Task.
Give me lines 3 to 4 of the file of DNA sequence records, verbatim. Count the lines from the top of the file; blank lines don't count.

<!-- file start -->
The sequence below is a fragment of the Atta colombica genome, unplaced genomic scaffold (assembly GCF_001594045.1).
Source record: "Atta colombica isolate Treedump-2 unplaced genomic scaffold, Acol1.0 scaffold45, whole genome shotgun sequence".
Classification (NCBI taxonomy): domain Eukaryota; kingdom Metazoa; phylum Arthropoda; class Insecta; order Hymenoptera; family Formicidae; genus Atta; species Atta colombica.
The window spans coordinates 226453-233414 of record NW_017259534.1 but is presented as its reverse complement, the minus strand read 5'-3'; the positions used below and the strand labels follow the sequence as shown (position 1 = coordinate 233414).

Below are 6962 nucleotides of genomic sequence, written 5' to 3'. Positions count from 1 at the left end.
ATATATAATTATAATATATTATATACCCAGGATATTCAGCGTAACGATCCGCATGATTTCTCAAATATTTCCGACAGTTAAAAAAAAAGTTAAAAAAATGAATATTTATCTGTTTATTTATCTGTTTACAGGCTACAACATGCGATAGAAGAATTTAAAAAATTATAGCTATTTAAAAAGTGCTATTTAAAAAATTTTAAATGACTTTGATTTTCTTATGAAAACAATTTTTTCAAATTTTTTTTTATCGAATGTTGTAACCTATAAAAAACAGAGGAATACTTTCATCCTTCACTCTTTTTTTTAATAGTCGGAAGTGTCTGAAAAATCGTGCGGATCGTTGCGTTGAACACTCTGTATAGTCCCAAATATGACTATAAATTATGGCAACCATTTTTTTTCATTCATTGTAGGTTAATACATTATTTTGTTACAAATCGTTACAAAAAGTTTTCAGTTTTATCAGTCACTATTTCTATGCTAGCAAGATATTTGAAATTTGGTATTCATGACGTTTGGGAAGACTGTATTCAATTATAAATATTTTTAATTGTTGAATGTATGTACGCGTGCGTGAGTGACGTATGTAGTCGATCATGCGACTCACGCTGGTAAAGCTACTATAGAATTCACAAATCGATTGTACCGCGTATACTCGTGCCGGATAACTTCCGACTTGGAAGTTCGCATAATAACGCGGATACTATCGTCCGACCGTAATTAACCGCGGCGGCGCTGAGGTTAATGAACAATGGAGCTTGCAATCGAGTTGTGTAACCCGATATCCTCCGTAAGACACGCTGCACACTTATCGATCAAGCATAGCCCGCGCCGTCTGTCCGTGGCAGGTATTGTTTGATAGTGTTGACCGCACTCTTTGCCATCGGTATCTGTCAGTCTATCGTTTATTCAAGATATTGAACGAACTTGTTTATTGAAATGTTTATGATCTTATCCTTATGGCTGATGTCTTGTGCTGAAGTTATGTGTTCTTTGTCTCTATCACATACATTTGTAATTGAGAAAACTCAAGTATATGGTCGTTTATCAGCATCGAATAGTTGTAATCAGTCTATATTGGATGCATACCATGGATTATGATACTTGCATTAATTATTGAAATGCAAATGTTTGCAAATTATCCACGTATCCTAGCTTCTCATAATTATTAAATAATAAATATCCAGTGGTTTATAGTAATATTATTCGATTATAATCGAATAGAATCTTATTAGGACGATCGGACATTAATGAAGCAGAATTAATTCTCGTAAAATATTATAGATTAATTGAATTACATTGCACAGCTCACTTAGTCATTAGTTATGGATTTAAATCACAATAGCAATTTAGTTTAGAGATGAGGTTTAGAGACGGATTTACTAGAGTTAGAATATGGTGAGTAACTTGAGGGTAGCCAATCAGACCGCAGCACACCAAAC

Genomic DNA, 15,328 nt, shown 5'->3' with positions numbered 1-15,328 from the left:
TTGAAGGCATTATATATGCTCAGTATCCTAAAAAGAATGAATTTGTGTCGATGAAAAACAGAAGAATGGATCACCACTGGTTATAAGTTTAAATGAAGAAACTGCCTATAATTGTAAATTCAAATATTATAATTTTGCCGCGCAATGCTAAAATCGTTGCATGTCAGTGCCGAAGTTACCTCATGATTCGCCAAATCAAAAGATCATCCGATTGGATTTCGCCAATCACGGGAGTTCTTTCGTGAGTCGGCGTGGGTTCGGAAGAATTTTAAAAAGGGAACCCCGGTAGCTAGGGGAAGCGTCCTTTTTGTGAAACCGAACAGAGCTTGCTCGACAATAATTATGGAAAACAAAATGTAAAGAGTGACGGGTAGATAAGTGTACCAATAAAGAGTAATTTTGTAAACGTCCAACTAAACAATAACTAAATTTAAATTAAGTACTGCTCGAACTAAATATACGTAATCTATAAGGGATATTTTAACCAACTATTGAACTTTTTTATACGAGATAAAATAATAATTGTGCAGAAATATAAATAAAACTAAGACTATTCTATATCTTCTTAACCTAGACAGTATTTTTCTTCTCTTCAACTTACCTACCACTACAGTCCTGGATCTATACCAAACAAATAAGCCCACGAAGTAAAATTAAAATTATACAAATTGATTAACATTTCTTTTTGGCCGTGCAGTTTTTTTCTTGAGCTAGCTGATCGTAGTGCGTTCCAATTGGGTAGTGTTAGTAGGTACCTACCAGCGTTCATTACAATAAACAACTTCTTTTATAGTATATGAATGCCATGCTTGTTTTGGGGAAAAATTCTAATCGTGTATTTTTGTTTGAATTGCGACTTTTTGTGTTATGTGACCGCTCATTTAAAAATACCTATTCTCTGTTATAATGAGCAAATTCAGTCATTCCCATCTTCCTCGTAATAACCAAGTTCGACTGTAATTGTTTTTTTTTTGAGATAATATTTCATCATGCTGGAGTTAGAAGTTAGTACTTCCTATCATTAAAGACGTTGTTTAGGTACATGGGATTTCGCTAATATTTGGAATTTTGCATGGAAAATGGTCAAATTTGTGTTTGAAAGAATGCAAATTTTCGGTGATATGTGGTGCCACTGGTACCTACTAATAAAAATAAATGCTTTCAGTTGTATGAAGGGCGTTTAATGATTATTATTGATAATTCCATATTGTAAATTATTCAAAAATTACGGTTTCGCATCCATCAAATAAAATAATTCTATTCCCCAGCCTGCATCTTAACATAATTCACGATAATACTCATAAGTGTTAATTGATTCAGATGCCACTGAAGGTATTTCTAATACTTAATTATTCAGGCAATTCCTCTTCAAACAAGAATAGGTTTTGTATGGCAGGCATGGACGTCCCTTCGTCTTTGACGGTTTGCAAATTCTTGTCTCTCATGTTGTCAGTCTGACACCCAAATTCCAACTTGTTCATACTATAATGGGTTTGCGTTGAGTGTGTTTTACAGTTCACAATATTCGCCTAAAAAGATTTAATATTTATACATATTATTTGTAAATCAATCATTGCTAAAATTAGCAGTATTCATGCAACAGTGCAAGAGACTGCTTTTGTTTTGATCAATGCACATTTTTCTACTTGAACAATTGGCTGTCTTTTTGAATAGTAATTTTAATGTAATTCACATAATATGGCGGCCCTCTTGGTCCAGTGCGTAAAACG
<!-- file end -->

Classification (NCBI taxonomy): domain Eukaryota; kingdom Metazoa; phylum Arthropoda; class Insecta; order Hymenoptera; family Formicidae; genus Atta; species Atta colombica.
The window spans coordinates 226453-233414 of record NW_017259534.1 but is presented as its reverse complement, the minus strand read 5'-3'; the positions used below and the strand labels follow the sequence as shown (position 1 = coordinate 233414).